The island of Cyprus sits in the clear blue waters of the eastern Mediterranean at the crossroads of Africa, Asia and Europe. At the end of December, when northern Europe has slipped deep into the clutches of winter’s icy grip, Cyprus still enjoys a mild and sunny climate with a pleasant average daytime temperature of 18°C. However, whilst Cyprus can boast an impressive average of 340 days of sunshine per year, its rainfall tends to fall between October and February, watering landscapes parched and desiccated by the summer sun, encouraging Cyprus’s autumn and winter-flowering plants to burst into life once more. This rejuvenated green land attracts an interesting variety of birds, amongst them such sought-after species as Finsch’s Wheatear and Moustached Warbler which overwinter on the island.
This 2-centre natural history holiday also provides the opportunity for participants to partake in a Cypriot Christmas for a change. So, as well as searching for the varied plants, birds and other wildlife of this beautiful Mediterranean island, we will enjoy a more relaxed and far less commercialised Christmas than that experienced in the UK. We’ll also no doubt sample a few of the island’s traditional festive foods such as ‘melomakarona’ (a delicious honey cake) and ‘kourabiedes’ (an almond cake coated in icing sugar). So, let Naturetrek take the worry and stress out of your festive planning this year and join us in southern Cyprus for a relaxing week of wildlife, walking and a glass or two of the local Cypriot wine!
Our holiday begins with a flight into Paphos, an interesting and historical town located at the south-western end of the island. A small but comfortable hotel in Paphos will be our base for the next three nights whilst we explore the coastal habitats and inland hills of this region in search of flowers, birds and other wildlife. On our first full day we will visit the archaeological ruins on Paphos headland, a World Heritage Site with remains dating from pre-historic times through to the Middle Ages. Much of the site, however, is Roman in age and includes some of the finest Roman mosaics in Europe. It is also an interesting spot for wildlife and should offer us our first autumn and winterflowering plants such as Narcissus serotinus, Muscari parviflorum and the endemic Taraxacum aphrogene. Spinyfooted Lizards bask on the walls of these ruins, whilst birds to look out for include Tawny Pipit, Crested Lark, Black Redstart and perhaps even a wintering Greater Sand Plover on the rocky beach.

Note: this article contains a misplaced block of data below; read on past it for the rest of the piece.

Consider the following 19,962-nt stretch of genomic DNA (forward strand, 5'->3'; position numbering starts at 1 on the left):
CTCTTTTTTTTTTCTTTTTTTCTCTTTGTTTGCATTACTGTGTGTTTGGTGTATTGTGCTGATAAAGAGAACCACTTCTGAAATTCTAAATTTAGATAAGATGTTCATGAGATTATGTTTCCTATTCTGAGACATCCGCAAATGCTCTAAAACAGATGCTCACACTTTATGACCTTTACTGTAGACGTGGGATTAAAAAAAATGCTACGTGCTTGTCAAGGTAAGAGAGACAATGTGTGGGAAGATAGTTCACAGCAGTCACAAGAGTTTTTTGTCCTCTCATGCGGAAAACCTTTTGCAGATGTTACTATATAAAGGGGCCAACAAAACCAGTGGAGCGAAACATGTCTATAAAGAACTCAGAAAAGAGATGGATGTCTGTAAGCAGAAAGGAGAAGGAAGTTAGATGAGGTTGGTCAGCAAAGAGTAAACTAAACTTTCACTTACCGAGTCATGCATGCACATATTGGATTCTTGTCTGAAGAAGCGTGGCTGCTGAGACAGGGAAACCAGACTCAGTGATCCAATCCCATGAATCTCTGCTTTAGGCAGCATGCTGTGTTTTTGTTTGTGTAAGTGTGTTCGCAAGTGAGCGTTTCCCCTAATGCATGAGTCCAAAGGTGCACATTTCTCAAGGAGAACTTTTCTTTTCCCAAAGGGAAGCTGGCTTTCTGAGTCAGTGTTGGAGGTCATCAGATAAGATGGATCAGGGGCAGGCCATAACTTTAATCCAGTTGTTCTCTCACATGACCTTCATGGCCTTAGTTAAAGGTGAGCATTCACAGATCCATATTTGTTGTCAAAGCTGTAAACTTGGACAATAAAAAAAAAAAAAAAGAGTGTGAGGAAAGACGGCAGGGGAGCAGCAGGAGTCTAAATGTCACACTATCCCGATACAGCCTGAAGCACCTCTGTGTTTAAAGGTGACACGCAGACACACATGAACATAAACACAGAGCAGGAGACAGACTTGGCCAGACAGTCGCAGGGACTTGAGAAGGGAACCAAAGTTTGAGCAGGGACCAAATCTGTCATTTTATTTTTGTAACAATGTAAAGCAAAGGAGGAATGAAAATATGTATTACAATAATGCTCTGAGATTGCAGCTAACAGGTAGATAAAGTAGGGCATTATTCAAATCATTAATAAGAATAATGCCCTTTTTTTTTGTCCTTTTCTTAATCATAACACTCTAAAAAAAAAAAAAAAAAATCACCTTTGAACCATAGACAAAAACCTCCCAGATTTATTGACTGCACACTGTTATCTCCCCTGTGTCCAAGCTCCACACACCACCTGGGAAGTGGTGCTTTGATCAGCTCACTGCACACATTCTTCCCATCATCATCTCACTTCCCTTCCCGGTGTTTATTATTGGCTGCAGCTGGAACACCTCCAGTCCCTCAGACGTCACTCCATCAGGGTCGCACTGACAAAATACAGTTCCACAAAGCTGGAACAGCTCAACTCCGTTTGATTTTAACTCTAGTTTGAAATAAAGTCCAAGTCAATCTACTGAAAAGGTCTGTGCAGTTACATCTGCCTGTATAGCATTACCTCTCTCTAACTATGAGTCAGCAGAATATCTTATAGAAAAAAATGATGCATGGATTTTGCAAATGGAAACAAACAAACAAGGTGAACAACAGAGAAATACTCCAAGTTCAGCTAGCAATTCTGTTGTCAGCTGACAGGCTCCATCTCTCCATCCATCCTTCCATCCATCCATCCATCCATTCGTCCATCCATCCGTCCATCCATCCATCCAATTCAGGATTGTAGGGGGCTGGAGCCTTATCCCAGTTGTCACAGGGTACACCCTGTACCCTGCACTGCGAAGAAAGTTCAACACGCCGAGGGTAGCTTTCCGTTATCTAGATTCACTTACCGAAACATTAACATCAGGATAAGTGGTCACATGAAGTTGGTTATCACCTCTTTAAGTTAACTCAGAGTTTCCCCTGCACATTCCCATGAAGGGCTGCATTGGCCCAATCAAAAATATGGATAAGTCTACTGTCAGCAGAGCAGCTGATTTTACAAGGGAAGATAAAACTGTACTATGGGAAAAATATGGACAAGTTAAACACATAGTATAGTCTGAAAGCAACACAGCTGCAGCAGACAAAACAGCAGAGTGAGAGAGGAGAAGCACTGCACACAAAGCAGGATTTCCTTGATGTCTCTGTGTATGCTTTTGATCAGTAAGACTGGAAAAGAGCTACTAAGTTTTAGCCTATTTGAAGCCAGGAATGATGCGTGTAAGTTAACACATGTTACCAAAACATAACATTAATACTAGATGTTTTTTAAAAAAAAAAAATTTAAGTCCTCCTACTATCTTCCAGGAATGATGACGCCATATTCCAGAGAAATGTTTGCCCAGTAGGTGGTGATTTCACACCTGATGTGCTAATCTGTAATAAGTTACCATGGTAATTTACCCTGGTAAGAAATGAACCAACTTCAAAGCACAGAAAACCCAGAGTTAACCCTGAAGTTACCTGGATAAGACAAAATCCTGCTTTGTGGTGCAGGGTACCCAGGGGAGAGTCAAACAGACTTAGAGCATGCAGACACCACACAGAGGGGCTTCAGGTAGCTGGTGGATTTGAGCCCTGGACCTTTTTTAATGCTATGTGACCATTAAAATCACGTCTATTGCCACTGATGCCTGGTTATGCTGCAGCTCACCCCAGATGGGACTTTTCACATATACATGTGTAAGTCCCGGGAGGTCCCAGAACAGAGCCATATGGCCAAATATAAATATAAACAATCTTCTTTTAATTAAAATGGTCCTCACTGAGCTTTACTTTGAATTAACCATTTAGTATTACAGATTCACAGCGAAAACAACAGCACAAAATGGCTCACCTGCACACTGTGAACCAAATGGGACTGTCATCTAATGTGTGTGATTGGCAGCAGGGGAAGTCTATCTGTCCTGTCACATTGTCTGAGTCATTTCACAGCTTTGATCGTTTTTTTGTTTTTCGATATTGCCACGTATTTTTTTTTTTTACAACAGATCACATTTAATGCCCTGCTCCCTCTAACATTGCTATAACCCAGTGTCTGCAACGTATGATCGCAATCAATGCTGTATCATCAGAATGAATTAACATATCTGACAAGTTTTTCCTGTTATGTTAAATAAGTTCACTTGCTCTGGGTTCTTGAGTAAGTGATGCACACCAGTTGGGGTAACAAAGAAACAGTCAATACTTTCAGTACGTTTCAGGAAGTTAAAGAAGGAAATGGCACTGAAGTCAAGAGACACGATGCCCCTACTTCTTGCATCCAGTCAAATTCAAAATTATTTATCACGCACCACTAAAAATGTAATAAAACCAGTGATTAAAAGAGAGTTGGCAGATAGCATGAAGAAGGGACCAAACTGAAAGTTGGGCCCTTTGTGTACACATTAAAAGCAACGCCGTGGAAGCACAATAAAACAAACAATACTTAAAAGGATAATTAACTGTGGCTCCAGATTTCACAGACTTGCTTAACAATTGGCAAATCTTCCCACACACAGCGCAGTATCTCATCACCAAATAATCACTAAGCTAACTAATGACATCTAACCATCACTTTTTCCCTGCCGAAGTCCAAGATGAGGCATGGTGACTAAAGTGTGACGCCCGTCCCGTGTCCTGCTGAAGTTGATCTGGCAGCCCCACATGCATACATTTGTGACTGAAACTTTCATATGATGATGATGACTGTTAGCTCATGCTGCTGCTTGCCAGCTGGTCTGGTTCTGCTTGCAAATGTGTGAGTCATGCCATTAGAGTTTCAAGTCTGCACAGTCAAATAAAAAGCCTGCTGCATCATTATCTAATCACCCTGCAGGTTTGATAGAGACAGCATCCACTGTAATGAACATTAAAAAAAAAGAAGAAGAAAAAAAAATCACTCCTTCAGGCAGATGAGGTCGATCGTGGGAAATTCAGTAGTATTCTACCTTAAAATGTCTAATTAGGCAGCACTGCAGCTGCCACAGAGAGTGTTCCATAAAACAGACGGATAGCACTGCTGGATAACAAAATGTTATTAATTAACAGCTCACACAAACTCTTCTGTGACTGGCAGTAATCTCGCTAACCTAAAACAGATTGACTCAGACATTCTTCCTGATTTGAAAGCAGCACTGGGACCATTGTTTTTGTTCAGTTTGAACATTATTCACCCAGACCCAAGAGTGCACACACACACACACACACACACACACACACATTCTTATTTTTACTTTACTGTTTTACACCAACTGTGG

To the west of Paphos lie the Asprokremnos and Kouris Reservoirs, great areas for birds throughout the year and regular wintering sites for Finsch’s Wheatear, a sought-after species that only breeds from eastern Turkey into central Asia, but winters in small numbers in Cyprus. We also hope there may be one or two lingering Cyprus and Spectacled Warblers here, plus Moustached Warbler, Blue Rock Thrush, Griffon Vulture and Long-legged Buzzard. On the coast at Mandria we will be looking out for other wintering species, plus flowers such as Ranunculus bullatus, Crocus veneris and Romulea tempskyana.
Next, we transfer to the small coastal town of Latchi, located at the foot of the beautiful Akamas Peninsula. En route we will stop at the Pegeia Forest, one of the best-preserved lowland juniper and pine forests on the island and home to Colchicum pusillum, Spiranthes spiralis, and Euphorbia dimorphocaulon. During our four nights in Latchi we will be based in a comfortable hotel close to the Baths of Aphrodite, an attractive natural pool where the goddess of love was fabled to bathe. This is also one of the few permanent sources of freshwater in the area and, as such, attractive to a variety of thirsty birds. Walks from our hotel will take us along the coast of the Akarmas Peninsula which is characterised by its dramatic limestone cliffs and extensive maquis adorned with rocky fields. With a little perseverance we may hope to find the shy, but very vocal, Black Francolin, plus a variety of other species including Corn Bunting, Sardinian Warbler and Spanish Sparrow. Starred Agamas and Troodos Lizards will be sunning themselves on the Carob Trees, whilst for the botanist an interesting variety of plants may include Arisarum vulgare, Scilla autumnalis, Narcissus tazetta, Spiranthes spiralis and the first Anemone coronaria and Cyclamen persicum of the season. There should also be one or two early flowering orchids on show such as Ophrys israelitica and Anacamptis collina.
So, please do join us for a festive week of wildlife in southern Cyprus this year and a ‘Kala Chritouyenna’ (Merry Christmas) to one and all!